“And lead us not into temptation,”–leave us not in temptation, but deliver us [81] from the one evil,–from the belief that there is anything opposed to the law of God. This is not a very profound interpretation of the Lord’s prayer, but it is better to my mind than the other. The other was a prayer of postponement. The other was a prayer that led me to feel in some strange, inconceivable way, God was really leading me into temptation in order that my spiritual muscles might be strengthened. Over against this we have those remarkable words of James the Apostle. “Let no man say when he is tempted, I am tempted of God; for God cannot be tempted with evil, neither tempteth he any man: But every man is tempted when he is drawn away of his own lust, and enticed.” “Then when lust hath conceived it bringeth forth sin; and sin, when it is finished, bringeth forth death.” “God tempteth no man.” Then why ask God not to lead us into temptation? What would you think of your own child if he begged you every day, Please don’t lead me into temptation, Father or Mother? You, who are desirous only for his spiritual, [82] mental, moral and physical welfare? What would you think if your child made continually, morning, noon and night, requests that you would not lead him into temptation? You would wonder if he were not a little bit touched! You have no desire to do anything but lead him into joy and happiness and strength and vigour and manliness. Is it not amazing that for all these centuries we have been asking God not to lead us into temptation? Is it not amazing that we have accepted the blind dictums of theological leaders without question? The blind surely have led the blind. Our teachers have been blind to the truth.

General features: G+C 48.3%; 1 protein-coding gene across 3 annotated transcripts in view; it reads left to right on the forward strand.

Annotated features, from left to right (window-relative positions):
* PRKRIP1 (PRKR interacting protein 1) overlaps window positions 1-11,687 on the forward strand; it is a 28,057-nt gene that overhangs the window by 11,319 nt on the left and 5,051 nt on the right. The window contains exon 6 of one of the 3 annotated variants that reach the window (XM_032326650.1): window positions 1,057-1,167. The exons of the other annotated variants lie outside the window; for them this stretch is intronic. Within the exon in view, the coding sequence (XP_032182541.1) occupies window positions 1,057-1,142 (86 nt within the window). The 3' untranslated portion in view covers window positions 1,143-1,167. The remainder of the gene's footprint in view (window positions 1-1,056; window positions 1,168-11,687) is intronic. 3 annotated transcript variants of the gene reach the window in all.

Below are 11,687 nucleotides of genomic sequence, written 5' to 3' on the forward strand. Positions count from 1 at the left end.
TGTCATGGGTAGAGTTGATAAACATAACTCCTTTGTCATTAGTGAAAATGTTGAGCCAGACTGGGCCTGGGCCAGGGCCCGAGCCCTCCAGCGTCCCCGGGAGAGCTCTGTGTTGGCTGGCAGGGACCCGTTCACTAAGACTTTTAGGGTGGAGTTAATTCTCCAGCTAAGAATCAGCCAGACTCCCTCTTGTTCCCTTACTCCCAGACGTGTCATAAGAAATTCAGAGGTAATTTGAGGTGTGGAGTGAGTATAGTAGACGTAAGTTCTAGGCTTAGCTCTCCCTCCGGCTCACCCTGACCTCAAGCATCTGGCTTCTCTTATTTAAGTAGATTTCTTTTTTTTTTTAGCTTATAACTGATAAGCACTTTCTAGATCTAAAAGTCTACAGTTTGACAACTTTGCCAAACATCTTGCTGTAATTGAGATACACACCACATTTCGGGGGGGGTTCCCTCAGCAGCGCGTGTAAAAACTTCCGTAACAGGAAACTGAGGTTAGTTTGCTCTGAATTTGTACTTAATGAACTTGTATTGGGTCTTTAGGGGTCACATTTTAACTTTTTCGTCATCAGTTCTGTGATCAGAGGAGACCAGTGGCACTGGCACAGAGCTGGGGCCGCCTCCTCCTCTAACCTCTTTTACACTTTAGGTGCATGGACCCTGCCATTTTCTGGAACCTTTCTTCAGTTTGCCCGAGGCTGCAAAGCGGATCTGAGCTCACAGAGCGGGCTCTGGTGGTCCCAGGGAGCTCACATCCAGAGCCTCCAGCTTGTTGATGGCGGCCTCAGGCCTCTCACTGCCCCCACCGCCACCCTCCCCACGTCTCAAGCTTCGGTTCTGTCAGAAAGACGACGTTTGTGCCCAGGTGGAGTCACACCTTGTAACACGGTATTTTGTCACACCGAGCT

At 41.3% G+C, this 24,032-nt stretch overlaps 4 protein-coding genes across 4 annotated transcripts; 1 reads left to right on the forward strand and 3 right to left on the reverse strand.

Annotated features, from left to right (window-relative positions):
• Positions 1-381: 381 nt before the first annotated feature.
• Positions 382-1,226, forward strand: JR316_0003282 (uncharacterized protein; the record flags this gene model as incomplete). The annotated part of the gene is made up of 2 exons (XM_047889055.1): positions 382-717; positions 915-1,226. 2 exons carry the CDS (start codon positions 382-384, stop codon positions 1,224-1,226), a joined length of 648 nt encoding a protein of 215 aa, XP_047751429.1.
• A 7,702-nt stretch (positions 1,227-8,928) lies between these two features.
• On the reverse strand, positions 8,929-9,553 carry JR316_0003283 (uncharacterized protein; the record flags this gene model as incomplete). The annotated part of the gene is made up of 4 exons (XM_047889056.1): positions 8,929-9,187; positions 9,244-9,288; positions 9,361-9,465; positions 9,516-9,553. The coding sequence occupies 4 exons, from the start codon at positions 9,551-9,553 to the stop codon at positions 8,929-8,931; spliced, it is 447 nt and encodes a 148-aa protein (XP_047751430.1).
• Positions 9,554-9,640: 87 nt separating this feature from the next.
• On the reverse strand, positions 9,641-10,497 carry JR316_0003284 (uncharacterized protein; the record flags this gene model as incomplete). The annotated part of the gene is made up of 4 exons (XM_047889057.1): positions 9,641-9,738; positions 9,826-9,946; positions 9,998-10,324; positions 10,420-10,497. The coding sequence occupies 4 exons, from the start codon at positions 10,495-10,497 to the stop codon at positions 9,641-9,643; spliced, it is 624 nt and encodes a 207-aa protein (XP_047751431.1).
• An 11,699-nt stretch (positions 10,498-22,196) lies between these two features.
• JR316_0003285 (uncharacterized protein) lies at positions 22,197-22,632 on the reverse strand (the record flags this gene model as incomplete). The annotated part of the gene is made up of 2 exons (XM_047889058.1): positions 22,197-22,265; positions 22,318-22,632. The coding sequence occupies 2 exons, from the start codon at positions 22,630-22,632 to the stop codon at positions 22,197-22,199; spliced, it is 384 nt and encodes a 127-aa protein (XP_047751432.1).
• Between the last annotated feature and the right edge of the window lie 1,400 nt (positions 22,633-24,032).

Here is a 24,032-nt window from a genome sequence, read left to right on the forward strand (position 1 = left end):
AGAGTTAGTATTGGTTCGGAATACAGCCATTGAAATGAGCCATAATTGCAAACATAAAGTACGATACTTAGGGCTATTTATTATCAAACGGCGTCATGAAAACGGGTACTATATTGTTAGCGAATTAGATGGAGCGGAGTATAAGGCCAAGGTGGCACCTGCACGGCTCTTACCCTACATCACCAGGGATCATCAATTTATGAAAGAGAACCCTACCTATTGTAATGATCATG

Prayer with us in Divine Science is not petition. It is not asking God to be God. It is not asking Infinite Life to be anything other than what It is. It is not asking God to do that which he cannot do, namely: change his mind. And is this not prayer as it was taught in Old Thought–an almost continuous performance of asking God to change his mind? I was taught that many things came into my life as a direct result [83] of the will of God, and then I was taught to ask God to remove these things or to change them, and I always ended my prayer with “if it be thy will, O God.” This was because I did not understand what Jesus taught concerning the will of God. It was because I did not understand concerning prayer. I was taught to believe that through continuous and continual prayer, I could change the unchangeable will of the Almighty. That if he deemed it wise and best for me to be diseased and sickly and sorrowful and suffering, I could by sufficient prayer, and sometimes by asking the prayers of the church, bring about a change in this supreme immutable will, and that which God originally intended to do, he would not do. Is it not ridiculous that we should be taught in theology that God is immutable, and that we should, at the same time, think or believe, and even communicate to others the idea that the immutable can be changed by persistent petition, when the very Bible says, “God changeth not.” God is law; immutable, fixed, irrevocable [84] law. Not all the petitions ever uttered can change the will of God; but we must know what is the will of God. Some of us have been told, I, for instance, that it was the will of God that my child should be taken from me, and I accepted and believed it. I was a firm believer in ecclesiastical authority. I believed almost everything. Why? Because I had been taught when a child not to argue concerning the mysteries of the church. That if certain things happened too deep for my shallow mind to understand, I must accept them and the riddle would be solved some time, perhaps after death. I was told that my child was taken away from me to teach me a lesson; it was the will of God. I am not the only one who has been told this story. And then one day I found in the New Testament these words of Jesus, and I could not reconcile them with my previous teaching; –“It is not the will of God that one of those little ones should perish, but that they should have everlasting life.” I have no doubt that the theologians of that day believed that it was [85] the will of God that Bartimeus should have been born and remained blind. Consider for a moment that Jesus came here expressly to do the will of the Father; this is what he said, “I came to do the will of my Father which is in heaven,” and when Bartimeus there by the roadside cried out to him, “Jesus of Nazareth, save me,” the disciples said, “You are making too much noise, he has other important work to do, don’t bother him.” And he cried out the more, “Jesus of Nazareth, save me.” And Jesus stopped short and said to his disciples, “What does he want?” They answered, “He is crying out to thee, he is blind.” So Jesus turned back and asked the man, “What would you have me to do?” Bartimeus replied, “That I receive my sight.” Jesus said, “Go thy way, realize that God is the sight of your eyes, and you have it. It is yourself.” He did not pray God to restore sight. He simply showed the man inwardly, by spiritual contact, that he was then manifesting that sight, that inner sight, which is the sight of God, and he saw. Now if Bartimeus was [86] blind according to the will of God, and Jesus came to do the will of his Father, is it not strange that Jesus should revoke that which is so popularly believed to be the will of God? And again, if it be the will of God that you and I should be sick, what right have we to pray about it at all? Why petition God for recovery or restoration to health and strength when perhaps it is his will that we should be weak and debilitated? I never saw the absurdity of these things, I never saw the ridiculous incongruity of them until I began to study along these lines and saw that the will of God is not a mutable weather cock moved about by the petitions of people everywhere, but that God is fixed, immutable law, and that law is Love. So I kept praying and I never got an answer so far as any visible evidences were concerned. And this history is not peculiar to myself, I am sure. Is it not common experience? How are we going to solve this difficulty? Is it possible that we, like the disciples of old, are going to turn to him and say, “Lord, teach us to pray?” [87] We, who have prayed from our infancy up, are going to ask to be taught to pray in such a manner as to receive the blessings that were promised to him that prayed righteously. We must become as little children, and learn all over again. As a little child I was taught to pray at night, so were you,-